Scientists who map the human brain have discovered that when most people hear music, their pleasure centers are stimulated in the brain. When musicians hear music, their language centers are stimulated. For violin virtuoso Sabrina Starling, the protagonist of Karin Kallmaker's novel, Maybe Next Time, music is not only a language, it is the language she depends upon to express her emotions. Bree, as she is known from childhood, first began to play the violin when she was four years old. And it is music that allows her to survive the death of her mother and her father before she is six. Music is the only way she can breech the wall that grief and loss have built around her childhood. With her music she can adapt to living in rural Hawaii with her mother's best friend, Lani, and Lani's daughter, Jorie. Through her music, Bree will be blessed time and again as her life crosses other great musicians who guide or encourage her.
However, there are things that Bree doesn't seem able to understand. She struggles to understand her feelings for her Jorie. Her love for Jorie is exciting and frightening. Jorie, Bree believes could be "music for a lifetime." (108) Despite the teens' explorations, Jorie doesn't seem to reciprocate Bree's love. This rejection is just one more section in the wall that stands between Bree and the rest of the world. Identifying as lesbian when she goes off to study music at the Conservatory, Bree discovers other women who are very attracted to her. For several years she takes a "living in the moment" approach to romance, indulging in the groupies of the classical music world. While her professional life was successful beyond imagining, her personal life was lonely. Bree's love for Jorie is an ache that she hasn't been able to fill.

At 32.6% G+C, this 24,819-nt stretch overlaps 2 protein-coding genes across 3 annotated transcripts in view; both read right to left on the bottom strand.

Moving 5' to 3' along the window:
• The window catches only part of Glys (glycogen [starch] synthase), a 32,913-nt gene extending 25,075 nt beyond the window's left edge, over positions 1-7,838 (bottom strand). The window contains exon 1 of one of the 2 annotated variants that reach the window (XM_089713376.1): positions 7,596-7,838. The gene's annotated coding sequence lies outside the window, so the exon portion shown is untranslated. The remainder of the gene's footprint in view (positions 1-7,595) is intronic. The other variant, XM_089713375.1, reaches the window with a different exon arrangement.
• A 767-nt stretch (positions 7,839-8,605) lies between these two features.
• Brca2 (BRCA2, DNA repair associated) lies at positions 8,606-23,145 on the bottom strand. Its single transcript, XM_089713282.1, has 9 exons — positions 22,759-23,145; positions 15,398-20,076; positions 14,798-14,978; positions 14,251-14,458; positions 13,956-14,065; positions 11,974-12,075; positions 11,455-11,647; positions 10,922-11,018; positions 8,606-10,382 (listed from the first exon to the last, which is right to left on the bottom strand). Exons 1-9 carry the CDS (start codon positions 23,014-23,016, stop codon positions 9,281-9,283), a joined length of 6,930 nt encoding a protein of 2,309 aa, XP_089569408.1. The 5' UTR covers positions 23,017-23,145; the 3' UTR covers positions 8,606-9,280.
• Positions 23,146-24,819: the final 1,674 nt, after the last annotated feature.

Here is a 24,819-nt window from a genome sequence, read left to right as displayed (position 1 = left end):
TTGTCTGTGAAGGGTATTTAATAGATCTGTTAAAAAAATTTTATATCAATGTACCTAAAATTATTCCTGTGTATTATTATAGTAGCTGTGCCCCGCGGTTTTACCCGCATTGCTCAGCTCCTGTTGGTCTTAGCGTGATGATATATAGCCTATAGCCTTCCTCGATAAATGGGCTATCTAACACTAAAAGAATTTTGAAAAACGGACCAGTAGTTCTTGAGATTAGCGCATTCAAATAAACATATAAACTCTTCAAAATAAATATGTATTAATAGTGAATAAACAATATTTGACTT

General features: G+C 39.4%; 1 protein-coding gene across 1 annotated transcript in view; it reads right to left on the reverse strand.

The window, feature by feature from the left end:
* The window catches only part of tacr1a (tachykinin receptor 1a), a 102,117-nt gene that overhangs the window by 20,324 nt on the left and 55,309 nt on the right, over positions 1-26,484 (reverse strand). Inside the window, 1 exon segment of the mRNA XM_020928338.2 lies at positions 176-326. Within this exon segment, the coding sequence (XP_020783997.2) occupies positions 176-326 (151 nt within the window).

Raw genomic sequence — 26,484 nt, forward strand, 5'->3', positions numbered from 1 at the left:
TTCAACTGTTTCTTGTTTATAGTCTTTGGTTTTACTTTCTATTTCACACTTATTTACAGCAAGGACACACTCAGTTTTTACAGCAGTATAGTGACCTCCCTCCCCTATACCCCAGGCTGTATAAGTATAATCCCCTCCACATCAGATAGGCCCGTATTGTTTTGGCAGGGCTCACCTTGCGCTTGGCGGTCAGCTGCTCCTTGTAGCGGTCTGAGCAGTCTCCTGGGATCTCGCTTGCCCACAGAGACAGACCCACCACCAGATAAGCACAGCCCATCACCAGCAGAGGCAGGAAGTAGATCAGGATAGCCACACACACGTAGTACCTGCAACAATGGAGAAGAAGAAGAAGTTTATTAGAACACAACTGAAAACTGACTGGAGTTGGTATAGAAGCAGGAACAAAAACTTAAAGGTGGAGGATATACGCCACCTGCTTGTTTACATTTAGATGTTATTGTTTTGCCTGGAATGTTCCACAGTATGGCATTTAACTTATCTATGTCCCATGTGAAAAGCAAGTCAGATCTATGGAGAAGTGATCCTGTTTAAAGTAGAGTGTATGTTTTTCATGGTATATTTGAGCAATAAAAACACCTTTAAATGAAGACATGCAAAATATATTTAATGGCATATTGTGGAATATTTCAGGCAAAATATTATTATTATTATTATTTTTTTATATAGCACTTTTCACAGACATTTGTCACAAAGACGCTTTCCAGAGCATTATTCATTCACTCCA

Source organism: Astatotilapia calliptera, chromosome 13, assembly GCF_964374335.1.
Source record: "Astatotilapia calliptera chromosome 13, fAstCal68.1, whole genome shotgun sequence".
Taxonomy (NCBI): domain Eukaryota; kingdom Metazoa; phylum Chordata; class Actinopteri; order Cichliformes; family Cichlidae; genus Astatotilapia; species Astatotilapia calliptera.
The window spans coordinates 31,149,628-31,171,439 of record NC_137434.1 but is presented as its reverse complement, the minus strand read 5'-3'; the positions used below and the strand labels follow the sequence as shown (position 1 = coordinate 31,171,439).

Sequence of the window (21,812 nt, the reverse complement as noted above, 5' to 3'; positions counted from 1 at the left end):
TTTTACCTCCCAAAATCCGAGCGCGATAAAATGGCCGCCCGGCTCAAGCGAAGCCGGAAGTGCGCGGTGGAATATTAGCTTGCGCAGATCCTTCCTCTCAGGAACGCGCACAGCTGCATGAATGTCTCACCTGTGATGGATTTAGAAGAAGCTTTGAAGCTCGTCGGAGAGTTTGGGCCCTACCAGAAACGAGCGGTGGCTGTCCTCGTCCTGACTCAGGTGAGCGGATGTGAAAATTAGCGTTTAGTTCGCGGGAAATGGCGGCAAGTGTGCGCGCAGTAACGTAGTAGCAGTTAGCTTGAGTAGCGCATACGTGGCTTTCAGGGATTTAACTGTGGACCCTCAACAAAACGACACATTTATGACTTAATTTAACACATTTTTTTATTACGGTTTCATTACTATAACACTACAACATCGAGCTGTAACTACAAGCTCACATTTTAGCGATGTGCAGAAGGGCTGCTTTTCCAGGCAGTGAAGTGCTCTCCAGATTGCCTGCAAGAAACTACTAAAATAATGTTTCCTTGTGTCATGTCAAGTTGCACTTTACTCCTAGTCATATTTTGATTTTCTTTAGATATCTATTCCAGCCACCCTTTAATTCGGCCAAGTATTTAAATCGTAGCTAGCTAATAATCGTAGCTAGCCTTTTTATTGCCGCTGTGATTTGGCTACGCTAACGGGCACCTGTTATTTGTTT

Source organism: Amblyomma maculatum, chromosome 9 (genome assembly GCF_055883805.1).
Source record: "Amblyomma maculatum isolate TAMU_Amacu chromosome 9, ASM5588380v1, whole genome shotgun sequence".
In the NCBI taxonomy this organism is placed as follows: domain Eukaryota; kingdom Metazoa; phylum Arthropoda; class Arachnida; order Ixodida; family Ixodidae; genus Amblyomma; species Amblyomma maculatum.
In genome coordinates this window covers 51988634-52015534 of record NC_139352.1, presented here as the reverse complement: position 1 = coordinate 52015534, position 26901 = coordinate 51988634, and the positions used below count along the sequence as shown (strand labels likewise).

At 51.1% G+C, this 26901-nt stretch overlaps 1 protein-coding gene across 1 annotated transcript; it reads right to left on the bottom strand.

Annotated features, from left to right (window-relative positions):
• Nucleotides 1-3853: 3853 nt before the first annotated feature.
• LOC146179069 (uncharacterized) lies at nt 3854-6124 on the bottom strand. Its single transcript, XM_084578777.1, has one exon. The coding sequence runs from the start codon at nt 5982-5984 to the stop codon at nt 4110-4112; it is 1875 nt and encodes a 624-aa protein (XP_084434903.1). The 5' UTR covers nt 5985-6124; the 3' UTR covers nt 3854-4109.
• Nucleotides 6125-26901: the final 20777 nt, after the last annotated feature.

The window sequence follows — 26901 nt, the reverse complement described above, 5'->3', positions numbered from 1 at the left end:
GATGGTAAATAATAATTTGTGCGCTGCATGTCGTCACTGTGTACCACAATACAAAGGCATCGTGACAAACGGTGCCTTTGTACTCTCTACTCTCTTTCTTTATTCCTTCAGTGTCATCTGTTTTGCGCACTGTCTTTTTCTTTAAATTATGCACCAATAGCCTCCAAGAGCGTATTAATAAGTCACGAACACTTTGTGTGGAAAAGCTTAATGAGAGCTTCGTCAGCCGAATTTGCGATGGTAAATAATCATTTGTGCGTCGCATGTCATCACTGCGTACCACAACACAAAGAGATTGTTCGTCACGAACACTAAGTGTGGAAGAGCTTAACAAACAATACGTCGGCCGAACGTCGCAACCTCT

Recuperating from an injury and floundering without her music, Bree finds herself drawn to Diana. Diana and Pam have been together for years. They have a kind of happiness that Bree has been missing. Without her music, a confused Bree decides that having Diana will fill her life with the love she has missed. And she will risk everything to have that happiness.
Told in a series of flashbacks; Maybe Next Time is not a light read. The journey of Bree's redemption is a painful one. She must face her own arrogance and mistakes. However, it is a rich story with complex characters struggling with their faults and weaknesses as well as several charming moments. Kallmaker reminds readers what it was like to be a sixteen-year old girl in 1976 and realize that you're in love with another girl. It was a time and place far away from the Pride Parades of San Francisco, let alone the relative freedom of the 21st century.
Kallmaker depicts respectful insights into Polynesian culture. Perhaps one of the most touching moments in Bree's childhood is when Lani takes her to a native Hawaiian celebration. Young Bree is blessed by a gentle singer and finds the voice of music again. From this moment it becomes clear to Lani that her newly adopted daughter must have music in her life. Lani will make certain that Bree gets musical training.
Even with the angst there are signature Kallmaker elements. The erotic energy between Bree and Jorie is electric and evolves throughout the novel. Kallmaker's wit enlivens the book. There are delightful moments such as Bree's first opportunity to play an 18th century Guarneri violin. Or the poker night when Diana and company create new group terms including, "A clench of clits" and "a lick of lesbians!" (186)
No "formula" romance, Maybe Next Time is an engrossing, compelling story of redemption, healing and surviving. Kallmaker has explored complicated themes and done so with heart and a touch of humor. In this reader's opinion, it is one of her best novels.